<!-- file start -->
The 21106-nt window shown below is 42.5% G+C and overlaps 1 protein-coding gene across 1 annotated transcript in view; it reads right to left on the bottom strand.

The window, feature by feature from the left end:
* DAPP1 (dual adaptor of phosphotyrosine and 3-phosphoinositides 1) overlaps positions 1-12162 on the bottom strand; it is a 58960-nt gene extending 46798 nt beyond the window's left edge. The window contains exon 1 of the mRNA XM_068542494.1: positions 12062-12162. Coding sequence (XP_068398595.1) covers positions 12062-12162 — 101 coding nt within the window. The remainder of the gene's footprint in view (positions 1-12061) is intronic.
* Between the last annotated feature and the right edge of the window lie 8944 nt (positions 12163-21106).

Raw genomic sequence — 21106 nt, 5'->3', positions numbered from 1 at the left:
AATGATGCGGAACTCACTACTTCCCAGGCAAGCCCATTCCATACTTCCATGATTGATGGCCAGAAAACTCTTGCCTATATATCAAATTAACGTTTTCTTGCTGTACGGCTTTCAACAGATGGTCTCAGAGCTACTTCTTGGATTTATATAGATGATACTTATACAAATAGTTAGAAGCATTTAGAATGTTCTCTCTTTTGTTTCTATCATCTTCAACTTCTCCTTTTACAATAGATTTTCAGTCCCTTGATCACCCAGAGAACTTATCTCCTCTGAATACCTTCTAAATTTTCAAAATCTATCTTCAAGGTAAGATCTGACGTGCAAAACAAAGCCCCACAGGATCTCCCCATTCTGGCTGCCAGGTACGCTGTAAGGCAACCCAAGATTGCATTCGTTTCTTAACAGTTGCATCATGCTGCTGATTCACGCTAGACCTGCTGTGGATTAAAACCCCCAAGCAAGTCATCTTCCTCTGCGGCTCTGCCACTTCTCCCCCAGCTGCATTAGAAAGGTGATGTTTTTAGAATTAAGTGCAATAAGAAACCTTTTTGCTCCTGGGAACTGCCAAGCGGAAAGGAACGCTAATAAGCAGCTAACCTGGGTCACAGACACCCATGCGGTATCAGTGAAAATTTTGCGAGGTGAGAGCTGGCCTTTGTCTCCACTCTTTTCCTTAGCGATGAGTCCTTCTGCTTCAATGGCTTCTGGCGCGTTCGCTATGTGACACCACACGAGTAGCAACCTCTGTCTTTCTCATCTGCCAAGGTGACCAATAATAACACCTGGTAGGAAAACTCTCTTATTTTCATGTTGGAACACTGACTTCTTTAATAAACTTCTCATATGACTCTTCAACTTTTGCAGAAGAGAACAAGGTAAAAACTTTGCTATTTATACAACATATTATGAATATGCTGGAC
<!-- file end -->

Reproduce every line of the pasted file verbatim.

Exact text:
The 21106-nt window shown below is 42.5% G+C and overlaps 1 protein-coding gene across 1 annotated transcript in view; it reads right to left on the bottom strand.

The window, feature by feature from the left end:
* DAPP1 (dual adaptor of phosphotyrosine and 3-phosphoinositides 1) overlaps positions 1-12162 on the bottom strand; it is a 58960-nt gene extending 46798 nt beyond the window's left edge. The window contains exon 1 of the mRNA XM_068542494.1: positions 12062-12162. Coding sequence (XP_068398595.1) covers positions 12062-12162 — 101 coding nt within the window. The remainder of the gene's footprint in view (positions 1-12061) is intronic.
* Between the last annotated feature and the right edge of the window lie 8944 nt (positions 12163-21106).

Raw genomic sequence — 21106 nt, 5'->3', positions numbered from 1 at the left:
AATGATGCGGAACTCACTACTTCCCAGGCAAGCCCATTCCATACTTCCATGATTGATGGCCAGAAAACTCTTGCCTATATATCAAATTAACGTTTTCTTGCTGTACGGCTTTCAACAGATGGTCTCAGAGCTACTTCTTGGATTTATATAGATGATACTTATACAAATAGTTAGAAGCATTTAGAATGTTCTCTCTTTTGTTTCTATCATCTTCAACTTCTCCTTTTACAATAGATTTTCAGTCCCTTGATCACCCAGAGAACTTATCTCCTCTGAATACCTTCTAAATTTTCAAAATCTATCTTCAAGGTAAGATCTGACGTGCAAAACAAAGCCCCACAGGATCTCCCCATTCTGGCTGCCAGGTACGCTGTAAGGCAACCCAAGATTGCATTCGTTTCTTAACAGTTGCATCATGCTGCTGATTCACGCTAGACCTGCTGTGGATTAAAACCCCCAAGCAAGTCATCTTCCTCTGCGGCTCTGCCACTTCTCCCCCAGCTGCATTAGAAAGGTGATGTTTTTAGAATTAAGTGCAATAAGAAACCTTTTTGCTCCTGGGAACTGCCAAGCGGAAAGGAACGCTAATAAGCAGCTAACCTGGGTCACAGACACCCATGCGGTATCAGTGAAAATTTTGCGAGGTGAGAGCTGGCCTTTGTCTCCACTCTTTTCCTTAGCGATGAGTCCTTCTGCTTCAATGGCTTCTGGCGCGTTCGCTATGTGACACCACACGAGTAGCAACCTCTGTCTTTCTCATCTGCCAAGGTGACCAATAATAACACCTGGTAGGAAAACTCTCTTATTTTCATGTTGGAACACTGACTTCTTTAATAAACTTCTCATATGACTCTTCAACTTTTGCAGAAGAGAACAAGGTAAAAACTTTGCTATTTATACAACATATTATGAATATGCTGGAC